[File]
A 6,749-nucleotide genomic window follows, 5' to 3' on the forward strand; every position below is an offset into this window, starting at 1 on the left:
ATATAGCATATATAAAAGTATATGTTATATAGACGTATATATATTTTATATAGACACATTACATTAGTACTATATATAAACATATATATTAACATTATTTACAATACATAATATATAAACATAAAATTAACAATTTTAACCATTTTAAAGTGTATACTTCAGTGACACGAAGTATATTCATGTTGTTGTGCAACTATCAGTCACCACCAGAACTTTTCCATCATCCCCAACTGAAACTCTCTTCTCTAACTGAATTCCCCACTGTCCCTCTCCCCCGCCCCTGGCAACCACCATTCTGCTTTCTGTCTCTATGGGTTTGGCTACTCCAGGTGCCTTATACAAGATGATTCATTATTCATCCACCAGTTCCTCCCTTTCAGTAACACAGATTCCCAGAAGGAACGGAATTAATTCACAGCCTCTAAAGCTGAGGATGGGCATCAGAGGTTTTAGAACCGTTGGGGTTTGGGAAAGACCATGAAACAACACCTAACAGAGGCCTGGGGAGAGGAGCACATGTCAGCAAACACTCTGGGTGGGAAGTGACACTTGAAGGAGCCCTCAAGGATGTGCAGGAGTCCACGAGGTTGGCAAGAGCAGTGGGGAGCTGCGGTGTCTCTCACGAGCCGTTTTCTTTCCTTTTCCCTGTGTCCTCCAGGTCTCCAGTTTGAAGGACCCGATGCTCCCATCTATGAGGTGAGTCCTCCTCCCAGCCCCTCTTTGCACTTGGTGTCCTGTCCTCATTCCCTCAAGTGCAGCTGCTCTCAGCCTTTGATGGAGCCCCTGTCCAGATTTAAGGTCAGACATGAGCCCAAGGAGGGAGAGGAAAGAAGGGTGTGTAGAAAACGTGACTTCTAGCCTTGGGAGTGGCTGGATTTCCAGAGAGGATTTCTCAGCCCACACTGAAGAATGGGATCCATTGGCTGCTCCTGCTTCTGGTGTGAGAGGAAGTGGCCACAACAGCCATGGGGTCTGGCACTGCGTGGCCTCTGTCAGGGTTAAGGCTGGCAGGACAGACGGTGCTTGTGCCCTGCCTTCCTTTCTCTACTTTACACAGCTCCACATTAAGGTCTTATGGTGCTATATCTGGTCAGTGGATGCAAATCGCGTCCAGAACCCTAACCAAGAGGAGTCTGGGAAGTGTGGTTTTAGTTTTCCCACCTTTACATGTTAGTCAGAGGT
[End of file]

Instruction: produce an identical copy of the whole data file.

A 6,749-nucleotide genomic window follows, 5' to 3' on the forward strand; every position below is an offset into this window, starting at 1 on the left:
ATATAGCATATATAAAAGTATATGTTATATAGACGTATATATATTTTATATAGACACATTACATTAGTACTATATATAAACATATATATTAACATTATTTACAATACATAATATATAAACATAAAATTAACAATTTTAACCATTTTAAAGTGTATACTTCAGTGACACGAAGTATATTCATGTTGTTGTGCAACTATCAGTCACCACCAGAACTTTTCCATCATCCCCAACTGAAACTCTCTTCTCTAACTGAATTCCCCACTGTCCCTCTCCCCCGCCCCTGGCAACCACCATTCTGCTTTCTGTCTCTATGGGTTTGGCTACTCCAGGTGCCTTATACAAGATGATTCATTATTCATCCACCAGTTCCTCCCTTTCAGTAACACAGATTCCCAGAAGGAACGGAATTAATTCACAGCCTCTAAAGCTGAGGATGGGCATCAGAGGTTTTAGAACCGTTGGGGTTTGGGAAAGACCATGAAACAACACCTAACAGAGGCCTGGGGAGAGGAGCACATGTCAGCAAACACTCTGGGTGGGAAGTGACACTTGAAGGAGCCCTCAAGGATGTGCAGGAGTCCACGAGGTTGGCAAGAGCAGTGGGGAGCTGCGGTGTCTCTCACGAGCCGTTTTCTTTCCTTTTCCCTGTGTCCTCCAGGTCTCCAGTTTGAAGGACCCGATGCTCCCATCTATGAGGTGAGTCCTCCTCCCAGCCCCTCTTTGCACTTGGTGTCCTGTCCTCATTCCCTCAAGTGCAGCTGCTCTCAGCCTTTGATGGAGCCCCTGTCCAGATTTAAGGTCAGACATGAGCCCAAGGAGGGAGAGGAAAGAAGGGTGTGTAGAAAACGTGACTTCTAGCCTTGGGAGTGGCTGGATTTCCAGAGAGGATTTCTCAGCCCACACTGAAGAATGGGATCCATTGGCTGCTCCTGCTTCTGGTGTGAGAGGAAGTGGCCACAACAGCCATGGGGTCTGGCACTGCGTGGCCTCTGTCAGGGTTAAGGCTGGCAGGACAGACGGTGCTTGTGCCCTGCCTTCCTTTCTCTACTTTACACAGCTCCACATTAAGGTCTTATGGTGCTATATCTGGTCAGTGGATGCAAATCGCGTCCAGAACCCTAACCAAGAGGAGTCTGGGAAGTGTGGTTTTAGTTTTCCCACCTTTACATGTTAGTCAGAGGT